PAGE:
A pre-New Captain Scarlet Halloween story
By Lydia Sheridan
‘’Lainey? Can you get up now, please?’
Elaine rolled over, cocooning herself in the duvet. Miles always woke her up too early. It was very annoying. Her bed was warm, and soft, and she was in no hurry to leave it.
‘I’m staying here.’ She mumbled it. Miles strained to hear her.
‘I’m staying here, Miles!’
‘No, you’re not. Come on, ‘Lainey.’
Elaine scowled, but slowly stuck her head out from under the duvet. Her fluffy toy cat, Whiskas, was sprawled on the pillow, just by her head. Miles was standing by her chest of drawers, making her plastic horses trot over the top of it. Despite only being five years old, Elaine had collected a large number of horse items. Stuffed toys, posters, books. She could barely read them, but there were still plenty.
Elaine desperately wanted to learn to read, and Miles was trying to teach her, because he thought the teachers at the school she’d started just over a month ago weren’t very good at it. So far, she could understand some words, but not many, and she claimed the harder ones fell out of her head.
Miles had got her most of the horsy menagerie. Often, he’d come back from town, and would smile, slip a toy horse, still in it’s plastic packaging, out of his bag, followed by sweets and fizzy drinks. Sometimes, Elaine thought he may have taken them without asking, which she didn’t think was a very nice thing for him to do, but maybe he did buy them, she didn’t know for certain.
Miles turned, and grinned at her. ‘Hey, sleepyhead. Just feeding the horses.’
Elaine’s scowl vanished, and she smiled happily. She wriggled her way out of the covers, dragging Whiskas with her by the tail. When her feet touched the floor, she instantly pulled them back up again.
A bowl of melted ice cream was on the floor by her bed, and she’d put her feet into it by accident.
‘Miles, why is this here?’
Miles turned. ‘Oh, the ice cream. You brought your dessert up to bed last night, remember? Because Siobhan was being nasty? I don’t know why you didn’t finish it.’
‘Oh yeah, I remember now. And I don’t like vanilla flavour, it‘s too boring.’ Elaine wiped her feet dry on the carpet, then stumbled over to Miles, and hugged him around the waist.
‘Happy today, are we?’
‘I think so.’
Elaine shook her head. ‘What?’
‘Hang on. Whiskas knows. I bet he does.’ He took the cat off her, and made it nod its head. ‘Yes, I know,’ Miles spoke in a squeaky voice, then made a purring noise at the end. Elaine giggled.
Miles dropped the act, and exclaimed, ‘’Lainey, it’s Halloween! A great holiday! Witches and vampires and monsters!‘ He gave a jokey roar, his arms raised. Elaine shrieked, pretending to be frightened. Miles was always doing things like this, and she loved how he could act as so many different people.
‘And…your favourite big brother got you a special present!’
Miles nodded, and laughed as Elaine capered around the room, her long brown hair flying behind her.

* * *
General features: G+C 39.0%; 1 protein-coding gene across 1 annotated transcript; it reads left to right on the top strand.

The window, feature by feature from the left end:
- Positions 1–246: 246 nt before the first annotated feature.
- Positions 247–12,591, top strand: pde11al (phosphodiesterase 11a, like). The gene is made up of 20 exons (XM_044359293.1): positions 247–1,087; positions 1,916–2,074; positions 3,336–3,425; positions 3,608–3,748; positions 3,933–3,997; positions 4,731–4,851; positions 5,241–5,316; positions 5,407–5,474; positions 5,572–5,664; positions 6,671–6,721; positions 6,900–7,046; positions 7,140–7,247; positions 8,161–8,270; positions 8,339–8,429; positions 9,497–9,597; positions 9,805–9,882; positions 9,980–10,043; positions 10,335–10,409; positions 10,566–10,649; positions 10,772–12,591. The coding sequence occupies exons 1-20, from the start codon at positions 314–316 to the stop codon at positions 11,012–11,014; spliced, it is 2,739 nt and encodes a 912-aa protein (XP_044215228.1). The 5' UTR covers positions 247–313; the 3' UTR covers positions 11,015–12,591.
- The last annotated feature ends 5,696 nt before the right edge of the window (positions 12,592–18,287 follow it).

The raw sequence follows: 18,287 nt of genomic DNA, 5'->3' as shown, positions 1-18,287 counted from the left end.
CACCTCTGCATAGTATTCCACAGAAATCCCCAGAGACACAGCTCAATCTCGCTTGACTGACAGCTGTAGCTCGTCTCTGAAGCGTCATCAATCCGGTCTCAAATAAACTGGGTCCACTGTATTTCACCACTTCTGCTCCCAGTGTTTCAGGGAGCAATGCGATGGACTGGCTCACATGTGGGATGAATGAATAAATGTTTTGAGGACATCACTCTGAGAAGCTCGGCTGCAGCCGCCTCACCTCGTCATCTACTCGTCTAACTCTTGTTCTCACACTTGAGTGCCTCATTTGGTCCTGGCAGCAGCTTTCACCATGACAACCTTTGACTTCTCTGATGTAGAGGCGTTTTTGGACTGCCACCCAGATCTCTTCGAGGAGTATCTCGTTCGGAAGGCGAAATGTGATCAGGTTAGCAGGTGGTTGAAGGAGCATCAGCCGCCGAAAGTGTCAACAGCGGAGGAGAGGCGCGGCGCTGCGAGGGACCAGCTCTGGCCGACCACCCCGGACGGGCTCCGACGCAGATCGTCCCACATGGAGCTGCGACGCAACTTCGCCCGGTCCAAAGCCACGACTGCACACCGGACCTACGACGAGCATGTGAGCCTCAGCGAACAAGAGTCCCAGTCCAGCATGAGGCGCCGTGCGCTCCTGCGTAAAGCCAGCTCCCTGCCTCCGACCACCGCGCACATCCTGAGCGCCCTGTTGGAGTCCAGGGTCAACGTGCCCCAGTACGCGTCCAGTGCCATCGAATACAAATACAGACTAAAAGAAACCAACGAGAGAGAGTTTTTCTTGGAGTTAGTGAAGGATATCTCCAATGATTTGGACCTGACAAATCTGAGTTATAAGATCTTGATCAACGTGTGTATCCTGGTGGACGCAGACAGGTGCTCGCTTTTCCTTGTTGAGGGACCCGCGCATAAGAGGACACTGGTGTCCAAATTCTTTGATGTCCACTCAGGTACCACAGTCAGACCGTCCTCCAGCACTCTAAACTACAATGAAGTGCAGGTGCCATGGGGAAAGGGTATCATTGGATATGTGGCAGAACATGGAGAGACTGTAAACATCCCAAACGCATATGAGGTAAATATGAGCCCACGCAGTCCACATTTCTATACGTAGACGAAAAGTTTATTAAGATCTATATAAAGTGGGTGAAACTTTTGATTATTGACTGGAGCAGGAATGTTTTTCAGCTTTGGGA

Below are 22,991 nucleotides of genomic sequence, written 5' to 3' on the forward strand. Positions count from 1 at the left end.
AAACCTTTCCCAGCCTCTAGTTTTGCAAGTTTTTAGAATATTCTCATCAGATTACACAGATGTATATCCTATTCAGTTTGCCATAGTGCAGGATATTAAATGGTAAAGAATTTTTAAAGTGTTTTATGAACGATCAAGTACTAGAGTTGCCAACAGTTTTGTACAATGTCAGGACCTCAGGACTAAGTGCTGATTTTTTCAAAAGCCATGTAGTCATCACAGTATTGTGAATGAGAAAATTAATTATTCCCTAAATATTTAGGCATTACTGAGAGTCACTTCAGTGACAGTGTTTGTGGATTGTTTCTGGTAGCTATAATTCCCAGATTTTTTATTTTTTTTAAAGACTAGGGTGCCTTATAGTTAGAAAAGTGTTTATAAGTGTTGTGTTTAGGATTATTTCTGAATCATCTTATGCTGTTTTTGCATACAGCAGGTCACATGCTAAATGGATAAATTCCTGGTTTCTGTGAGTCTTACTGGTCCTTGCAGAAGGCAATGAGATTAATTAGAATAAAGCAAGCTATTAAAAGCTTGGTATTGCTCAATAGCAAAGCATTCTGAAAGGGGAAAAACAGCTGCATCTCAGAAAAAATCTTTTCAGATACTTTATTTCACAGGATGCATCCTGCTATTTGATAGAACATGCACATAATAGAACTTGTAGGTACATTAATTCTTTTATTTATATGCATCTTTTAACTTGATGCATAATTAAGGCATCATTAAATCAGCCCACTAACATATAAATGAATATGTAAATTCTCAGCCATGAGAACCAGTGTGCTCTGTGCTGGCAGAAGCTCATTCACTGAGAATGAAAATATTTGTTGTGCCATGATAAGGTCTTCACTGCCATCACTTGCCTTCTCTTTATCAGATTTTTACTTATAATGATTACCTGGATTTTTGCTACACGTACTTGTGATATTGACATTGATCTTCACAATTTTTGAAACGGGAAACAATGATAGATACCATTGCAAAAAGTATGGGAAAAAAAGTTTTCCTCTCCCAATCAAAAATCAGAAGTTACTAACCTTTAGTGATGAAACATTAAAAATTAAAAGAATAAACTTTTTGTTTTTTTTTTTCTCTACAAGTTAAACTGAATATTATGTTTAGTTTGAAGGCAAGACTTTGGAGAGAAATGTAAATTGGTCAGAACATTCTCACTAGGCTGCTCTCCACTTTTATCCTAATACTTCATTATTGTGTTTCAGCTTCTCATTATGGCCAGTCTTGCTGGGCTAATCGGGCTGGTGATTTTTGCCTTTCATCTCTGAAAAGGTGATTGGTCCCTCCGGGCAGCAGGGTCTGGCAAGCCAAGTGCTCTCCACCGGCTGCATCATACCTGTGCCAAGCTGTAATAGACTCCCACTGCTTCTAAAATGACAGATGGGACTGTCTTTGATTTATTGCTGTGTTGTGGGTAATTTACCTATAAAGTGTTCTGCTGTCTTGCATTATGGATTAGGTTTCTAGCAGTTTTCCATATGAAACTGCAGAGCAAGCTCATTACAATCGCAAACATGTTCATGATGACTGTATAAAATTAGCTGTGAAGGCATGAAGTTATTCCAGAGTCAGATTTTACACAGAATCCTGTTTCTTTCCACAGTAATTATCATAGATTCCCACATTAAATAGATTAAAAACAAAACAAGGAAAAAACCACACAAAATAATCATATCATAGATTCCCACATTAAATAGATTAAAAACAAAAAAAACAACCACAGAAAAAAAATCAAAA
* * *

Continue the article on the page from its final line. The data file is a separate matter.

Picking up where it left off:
‘Hey, don’t you want it?’
‘I do, I do!’ Elaine came to a halt, and climbed onto the bed, before sitting with her knees raised, and her pink and white checked pyjama top pulled down over them.
‘Naughty, you’ll wreck that top.’
‘Miles!’ Elaine didn’t care. She just wanted her present. She pouted, upset. Miles sighed. She got upset way too easily, and desperately needed to toughen up. Still, there were going to be plenty of years for her to do that.
‘Okay, okay. Here you go.’ Miles tucked Whiskas under his left arm, and produced a small, plastic bag from his right trouser pocket. He passed it to Elaine. She squealed happily. It contained a toy horse, coloured black with a purple mane and tail. There was an orange pumpkin on its hip.
‘What does that say?’ Elaine pointed to a yellow star shaped sticker on the bag. Miles was a good reader, and, even though he was only eight, he read several books which Elaine considered very difficult.
He sat down by her, and leaned over to see. ‘It says…’limited edition’. That means there’s not many of them around. You got lucky, ‘Lainey!’
Elaine hugged him again.
‘What are you gonna call her?’
‘Erm…what’s a good name?’
‘How about something Halloween-ish?’ Miles raised Whiskas to his ear, made a face like he was listening, then nodded.
Elaine pulled the horse out of the bag, and ran her fingers through its long mane. Miles placed Whiskas on the bed between them.
He loved it when she was happy. His sister was a delicate little thing, very gentle and loving, but also very shy. If he took her out, to town or the park, she would hold his hand all the time, and hide behind him if someone he knew talked to him.
There was only one of his friends whom she would talk to. Andy Marshall. She’d always seemed to like him, ever since Miles had met him at school two years ago, and brought him home to play football the same night. With them being six and eight at the time, it had hardly been a premiership match, but it had cemented a friendship between them.
Andy was ten years old now, and Elaine knew he did some bad things, like take money without asking, and go out when his parents said he shouldn’t. Nonetheless, he acted almost as another brother to her, getting her sweets and holding her hand when she crossed the road.
‘I thought you and me could do some Halloween pictures for Mammy.’ Miles never usually called her that, not any more, it was purely for Elaine’s benefit. ‘She’d like that a lot. And you’re a very good little artist.’